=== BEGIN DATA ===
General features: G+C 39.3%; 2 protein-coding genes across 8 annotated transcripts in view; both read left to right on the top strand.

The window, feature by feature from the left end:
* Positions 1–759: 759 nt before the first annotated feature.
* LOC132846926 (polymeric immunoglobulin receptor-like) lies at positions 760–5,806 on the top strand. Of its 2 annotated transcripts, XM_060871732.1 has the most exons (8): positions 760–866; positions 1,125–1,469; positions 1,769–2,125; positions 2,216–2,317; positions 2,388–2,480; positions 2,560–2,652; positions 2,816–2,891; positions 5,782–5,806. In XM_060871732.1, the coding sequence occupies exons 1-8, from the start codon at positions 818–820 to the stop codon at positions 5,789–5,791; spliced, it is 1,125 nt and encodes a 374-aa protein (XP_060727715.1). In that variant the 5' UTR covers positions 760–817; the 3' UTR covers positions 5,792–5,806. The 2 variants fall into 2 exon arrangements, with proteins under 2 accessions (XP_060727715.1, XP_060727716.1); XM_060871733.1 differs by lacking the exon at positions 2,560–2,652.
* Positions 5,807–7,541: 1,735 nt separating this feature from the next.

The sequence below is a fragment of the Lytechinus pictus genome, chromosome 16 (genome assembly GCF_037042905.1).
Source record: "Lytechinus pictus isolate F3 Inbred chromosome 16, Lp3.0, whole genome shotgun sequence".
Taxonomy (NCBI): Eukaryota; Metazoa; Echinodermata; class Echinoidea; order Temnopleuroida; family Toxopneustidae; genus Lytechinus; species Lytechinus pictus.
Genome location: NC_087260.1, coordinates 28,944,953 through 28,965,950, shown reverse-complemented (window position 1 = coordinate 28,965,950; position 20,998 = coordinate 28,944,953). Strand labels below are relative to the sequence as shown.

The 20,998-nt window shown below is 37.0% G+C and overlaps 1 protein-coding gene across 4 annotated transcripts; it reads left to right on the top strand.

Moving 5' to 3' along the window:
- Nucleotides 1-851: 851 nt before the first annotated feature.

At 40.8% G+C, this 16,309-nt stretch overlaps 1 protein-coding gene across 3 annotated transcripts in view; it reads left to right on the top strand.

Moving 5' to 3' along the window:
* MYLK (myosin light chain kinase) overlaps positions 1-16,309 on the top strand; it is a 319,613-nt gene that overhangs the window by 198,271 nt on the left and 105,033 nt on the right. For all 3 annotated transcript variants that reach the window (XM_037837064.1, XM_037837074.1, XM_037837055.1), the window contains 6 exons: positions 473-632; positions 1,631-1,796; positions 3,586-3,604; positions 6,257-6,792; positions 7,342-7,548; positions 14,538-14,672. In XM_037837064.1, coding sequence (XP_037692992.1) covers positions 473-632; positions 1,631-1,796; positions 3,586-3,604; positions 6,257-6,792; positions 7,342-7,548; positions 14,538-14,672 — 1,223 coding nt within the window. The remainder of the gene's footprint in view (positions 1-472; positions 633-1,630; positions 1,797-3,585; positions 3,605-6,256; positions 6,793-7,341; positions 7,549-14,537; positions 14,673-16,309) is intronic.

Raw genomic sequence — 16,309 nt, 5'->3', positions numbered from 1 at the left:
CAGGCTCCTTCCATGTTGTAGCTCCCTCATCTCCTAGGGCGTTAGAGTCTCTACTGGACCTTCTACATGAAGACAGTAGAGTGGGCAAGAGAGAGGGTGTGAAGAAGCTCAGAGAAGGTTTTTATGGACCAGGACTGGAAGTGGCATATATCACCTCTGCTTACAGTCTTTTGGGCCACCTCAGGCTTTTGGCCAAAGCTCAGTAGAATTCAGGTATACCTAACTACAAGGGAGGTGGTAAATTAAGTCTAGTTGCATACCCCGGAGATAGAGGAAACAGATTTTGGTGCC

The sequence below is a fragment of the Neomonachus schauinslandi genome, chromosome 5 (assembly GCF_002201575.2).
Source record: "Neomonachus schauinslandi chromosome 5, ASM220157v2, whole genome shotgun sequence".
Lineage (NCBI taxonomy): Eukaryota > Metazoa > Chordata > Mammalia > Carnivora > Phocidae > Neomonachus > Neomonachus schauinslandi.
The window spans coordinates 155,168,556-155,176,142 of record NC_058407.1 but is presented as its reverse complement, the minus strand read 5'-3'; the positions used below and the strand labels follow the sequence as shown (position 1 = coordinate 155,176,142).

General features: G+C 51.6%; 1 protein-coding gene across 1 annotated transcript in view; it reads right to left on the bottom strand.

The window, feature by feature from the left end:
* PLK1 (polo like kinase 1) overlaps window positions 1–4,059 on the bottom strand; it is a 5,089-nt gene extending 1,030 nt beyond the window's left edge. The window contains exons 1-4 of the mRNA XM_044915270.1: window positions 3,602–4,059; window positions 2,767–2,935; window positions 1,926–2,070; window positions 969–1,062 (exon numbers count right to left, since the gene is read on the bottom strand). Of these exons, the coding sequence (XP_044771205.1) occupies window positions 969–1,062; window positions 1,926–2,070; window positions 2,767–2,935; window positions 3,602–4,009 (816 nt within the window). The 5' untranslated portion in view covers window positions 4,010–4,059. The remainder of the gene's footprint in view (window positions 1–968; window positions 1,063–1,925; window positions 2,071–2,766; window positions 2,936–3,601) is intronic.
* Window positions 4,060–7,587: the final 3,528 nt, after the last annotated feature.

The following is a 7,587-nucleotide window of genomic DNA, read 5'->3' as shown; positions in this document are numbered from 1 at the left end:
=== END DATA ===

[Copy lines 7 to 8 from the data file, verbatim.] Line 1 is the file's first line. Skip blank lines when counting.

Source record: "Lytechinus pictus isolate F3 Inbred chromosome 16, Lp3.0, whole genome shotgun sequence".
Taxonomy (NCBI): Eukaryota; Metazoa; Echinodermata; class Echinoidea; order Temnopleuroida; family Toxopneustidae; genus Lytechinus; species Lytechinus pictus.